Thursday, May 19, 2011

The Fighting Stallions of Sand Wash Basin challenge painting #113

Davy G or Davy Greasewood

Meet and Greet
Featuring Davy G
8 by 10 Oil Painting by LindaLMartin, Artist
Tonight's painting will actually be the subject of two posts. One post tonight features Davy Greasewood and tomorrow the stallion who he is sparring with. The painting is of course unfinished.

The topic tonight and tomorrow is of the boundaries that stallions set for their own territory and how close they will allow another stallion.  This is an invisible line of demarcation that stallions for the most part observe during their every day range life, however should the opportunity arise they will  breach that line in order to add more mares to their harem.

The dance usually starts with stallions meeting at the invisible line. They will sniff each other in greeting. There maybe be some head shaking. Usually there will be  some squealing, usually some striking out while squealing, a little foot stamping  and the dramatic dance of mirroring each other with intermittent squealing. Sometimes we call  it posturing however with band stallions it generally ends with one or the other stallion leaving a deliberately placed manure pile as a warning that if the other stallion goes over that line there will be a fight.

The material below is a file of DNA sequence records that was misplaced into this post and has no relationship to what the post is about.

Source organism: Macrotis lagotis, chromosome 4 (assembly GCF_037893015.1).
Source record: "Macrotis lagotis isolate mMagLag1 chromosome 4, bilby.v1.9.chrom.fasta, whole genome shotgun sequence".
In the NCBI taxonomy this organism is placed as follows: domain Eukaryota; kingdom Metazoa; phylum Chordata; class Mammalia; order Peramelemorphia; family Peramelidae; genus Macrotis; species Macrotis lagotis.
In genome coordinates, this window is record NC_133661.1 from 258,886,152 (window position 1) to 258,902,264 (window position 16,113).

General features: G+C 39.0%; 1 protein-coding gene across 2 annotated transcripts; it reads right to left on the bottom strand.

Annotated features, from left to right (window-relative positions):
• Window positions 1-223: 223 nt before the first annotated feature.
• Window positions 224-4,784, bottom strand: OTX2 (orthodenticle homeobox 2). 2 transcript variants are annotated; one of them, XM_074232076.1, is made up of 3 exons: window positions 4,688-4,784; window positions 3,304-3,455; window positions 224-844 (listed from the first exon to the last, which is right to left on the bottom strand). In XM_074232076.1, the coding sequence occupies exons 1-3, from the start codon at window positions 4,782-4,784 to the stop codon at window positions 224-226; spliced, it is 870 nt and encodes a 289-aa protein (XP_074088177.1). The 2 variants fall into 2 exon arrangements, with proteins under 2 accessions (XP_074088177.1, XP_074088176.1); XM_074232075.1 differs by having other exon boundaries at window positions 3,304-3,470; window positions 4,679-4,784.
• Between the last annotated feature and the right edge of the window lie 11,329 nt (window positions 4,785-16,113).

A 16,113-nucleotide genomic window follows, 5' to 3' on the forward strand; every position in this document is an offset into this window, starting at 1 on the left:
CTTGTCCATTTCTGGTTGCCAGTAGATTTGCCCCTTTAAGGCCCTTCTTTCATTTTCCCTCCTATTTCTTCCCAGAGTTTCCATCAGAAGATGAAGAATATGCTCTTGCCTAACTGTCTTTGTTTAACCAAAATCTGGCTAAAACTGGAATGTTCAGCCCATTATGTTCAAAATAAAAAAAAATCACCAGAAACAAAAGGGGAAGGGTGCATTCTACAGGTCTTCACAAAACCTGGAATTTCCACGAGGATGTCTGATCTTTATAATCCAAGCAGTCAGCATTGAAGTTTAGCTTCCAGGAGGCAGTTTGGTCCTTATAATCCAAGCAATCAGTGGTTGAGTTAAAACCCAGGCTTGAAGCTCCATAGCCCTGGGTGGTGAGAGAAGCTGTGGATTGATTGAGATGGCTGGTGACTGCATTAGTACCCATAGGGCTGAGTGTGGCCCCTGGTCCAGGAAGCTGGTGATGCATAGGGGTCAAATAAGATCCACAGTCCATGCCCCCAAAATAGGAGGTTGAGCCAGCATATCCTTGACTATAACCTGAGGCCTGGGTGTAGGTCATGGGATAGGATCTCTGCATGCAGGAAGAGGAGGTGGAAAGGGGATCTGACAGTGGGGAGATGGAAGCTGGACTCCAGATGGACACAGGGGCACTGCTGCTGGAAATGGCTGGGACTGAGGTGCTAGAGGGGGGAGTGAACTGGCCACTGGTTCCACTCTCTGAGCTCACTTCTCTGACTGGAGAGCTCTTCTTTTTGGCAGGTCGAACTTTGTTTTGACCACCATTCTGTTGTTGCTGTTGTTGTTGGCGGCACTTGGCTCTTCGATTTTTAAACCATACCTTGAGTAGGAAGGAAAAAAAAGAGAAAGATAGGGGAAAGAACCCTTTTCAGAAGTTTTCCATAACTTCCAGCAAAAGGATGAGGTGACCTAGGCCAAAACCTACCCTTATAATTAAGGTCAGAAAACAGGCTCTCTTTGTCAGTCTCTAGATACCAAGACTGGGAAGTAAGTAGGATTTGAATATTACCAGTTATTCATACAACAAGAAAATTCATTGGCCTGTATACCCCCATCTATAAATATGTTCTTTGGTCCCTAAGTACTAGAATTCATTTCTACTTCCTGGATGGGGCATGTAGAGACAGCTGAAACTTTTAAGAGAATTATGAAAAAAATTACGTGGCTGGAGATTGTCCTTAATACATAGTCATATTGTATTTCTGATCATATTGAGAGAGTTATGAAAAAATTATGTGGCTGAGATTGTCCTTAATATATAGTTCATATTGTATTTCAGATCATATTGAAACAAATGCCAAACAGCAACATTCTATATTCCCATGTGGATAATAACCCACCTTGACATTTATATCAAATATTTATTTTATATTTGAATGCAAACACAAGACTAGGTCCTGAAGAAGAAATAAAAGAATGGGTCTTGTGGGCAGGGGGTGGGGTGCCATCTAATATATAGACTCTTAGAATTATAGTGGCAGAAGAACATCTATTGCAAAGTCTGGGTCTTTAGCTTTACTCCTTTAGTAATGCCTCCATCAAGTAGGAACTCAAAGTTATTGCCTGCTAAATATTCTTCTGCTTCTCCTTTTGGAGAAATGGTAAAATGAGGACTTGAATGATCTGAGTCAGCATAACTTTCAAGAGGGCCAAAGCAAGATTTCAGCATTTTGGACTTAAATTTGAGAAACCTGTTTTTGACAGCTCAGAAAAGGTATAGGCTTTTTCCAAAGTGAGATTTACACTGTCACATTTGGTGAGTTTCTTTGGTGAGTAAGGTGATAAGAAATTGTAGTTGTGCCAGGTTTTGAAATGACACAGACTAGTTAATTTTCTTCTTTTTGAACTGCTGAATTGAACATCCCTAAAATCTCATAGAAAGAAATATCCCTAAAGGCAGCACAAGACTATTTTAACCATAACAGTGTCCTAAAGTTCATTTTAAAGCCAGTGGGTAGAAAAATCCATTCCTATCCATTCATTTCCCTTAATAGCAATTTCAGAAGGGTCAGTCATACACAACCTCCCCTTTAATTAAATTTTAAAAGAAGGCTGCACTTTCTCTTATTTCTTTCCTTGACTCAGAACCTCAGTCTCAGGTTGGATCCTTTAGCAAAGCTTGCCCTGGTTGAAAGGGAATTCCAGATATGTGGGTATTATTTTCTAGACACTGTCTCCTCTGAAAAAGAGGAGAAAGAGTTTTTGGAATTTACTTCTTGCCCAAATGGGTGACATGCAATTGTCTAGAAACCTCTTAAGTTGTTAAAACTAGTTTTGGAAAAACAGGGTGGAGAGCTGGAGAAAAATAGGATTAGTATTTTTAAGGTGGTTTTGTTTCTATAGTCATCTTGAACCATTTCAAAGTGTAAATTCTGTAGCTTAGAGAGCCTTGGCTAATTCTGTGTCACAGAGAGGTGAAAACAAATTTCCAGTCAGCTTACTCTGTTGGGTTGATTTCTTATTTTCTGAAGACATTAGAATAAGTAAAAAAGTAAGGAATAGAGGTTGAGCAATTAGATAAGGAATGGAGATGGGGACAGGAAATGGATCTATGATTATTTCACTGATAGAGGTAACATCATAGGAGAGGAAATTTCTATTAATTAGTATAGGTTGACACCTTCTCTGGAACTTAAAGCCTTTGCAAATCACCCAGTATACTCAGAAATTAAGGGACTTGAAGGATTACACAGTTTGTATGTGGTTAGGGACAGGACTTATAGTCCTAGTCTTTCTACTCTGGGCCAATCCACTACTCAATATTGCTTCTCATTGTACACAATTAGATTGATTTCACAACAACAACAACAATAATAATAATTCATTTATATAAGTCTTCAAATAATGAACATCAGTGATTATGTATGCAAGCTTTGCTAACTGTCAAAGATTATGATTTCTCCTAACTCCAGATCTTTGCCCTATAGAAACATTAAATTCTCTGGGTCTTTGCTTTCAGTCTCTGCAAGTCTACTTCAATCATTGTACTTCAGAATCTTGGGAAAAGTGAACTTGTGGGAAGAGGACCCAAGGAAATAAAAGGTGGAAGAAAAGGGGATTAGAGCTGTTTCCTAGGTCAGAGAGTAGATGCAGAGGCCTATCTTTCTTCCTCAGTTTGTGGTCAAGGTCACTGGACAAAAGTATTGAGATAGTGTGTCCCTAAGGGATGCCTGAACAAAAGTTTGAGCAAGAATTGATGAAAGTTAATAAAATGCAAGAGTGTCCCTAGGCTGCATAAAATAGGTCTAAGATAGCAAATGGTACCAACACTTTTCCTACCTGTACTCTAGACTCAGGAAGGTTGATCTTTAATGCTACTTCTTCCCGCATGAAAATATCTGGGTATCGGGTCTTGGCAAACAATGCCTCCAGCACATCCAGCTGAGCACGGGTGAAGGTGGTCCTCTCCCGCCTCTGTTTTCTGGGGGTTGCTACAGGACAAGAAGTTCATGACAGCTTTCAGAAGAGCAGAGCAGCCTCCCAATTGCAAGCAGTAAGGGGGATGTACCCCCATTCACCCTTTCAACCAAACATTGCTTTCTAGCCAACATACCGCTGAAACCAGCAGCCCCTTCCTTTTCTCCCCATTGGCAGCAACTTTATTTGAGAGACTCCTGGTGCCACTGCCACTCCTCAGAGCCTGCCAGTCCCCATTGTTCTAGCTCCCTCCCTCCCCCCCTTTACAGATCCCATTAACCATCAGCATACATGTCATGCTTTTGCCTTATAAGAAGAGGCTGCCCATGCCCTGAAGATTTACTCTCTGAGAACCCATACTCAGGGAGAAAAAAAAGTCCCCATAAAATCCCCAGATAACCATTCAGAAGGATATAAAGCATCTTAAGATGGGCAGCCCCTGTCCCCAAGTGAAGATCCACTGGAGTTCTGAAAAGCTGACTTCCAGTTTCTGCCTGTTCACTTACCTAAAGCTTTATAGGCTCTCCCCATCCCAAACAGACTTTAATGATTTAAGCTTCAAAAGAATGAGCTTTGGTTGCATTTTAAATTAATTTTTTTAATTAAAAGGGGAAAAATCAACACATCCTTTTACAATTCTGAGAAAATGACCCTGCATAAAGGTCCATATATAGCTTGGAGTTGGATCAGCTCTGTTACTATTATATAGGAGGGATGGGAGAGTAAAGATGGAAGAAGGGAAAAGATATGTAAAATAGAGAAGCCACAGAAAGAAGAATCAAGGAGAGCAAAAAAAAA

For some more tolerant stallions that line might be relatively close. For those who are more powerful and dominant they will insist upon more distance between competing stallions and their bands. Any stallion who disrespects the boundary will be severely punished. Generally a nip on the rump and a good chase is sufficient. But younger stallions will not only violate the boundaries, they will worry a patient band stallion until they provoke a fight.

The following video shows the young stallion Voodoo  invade the space of  The black stallion, Bear,  and a gray stallion that might be Centauro. There is also a brief cameo of Picasso who stomps and squeals as a warning not to even come near him. The Video was produced by Nancy Roberts on one of her  visits to the Sand Wash Basin. 

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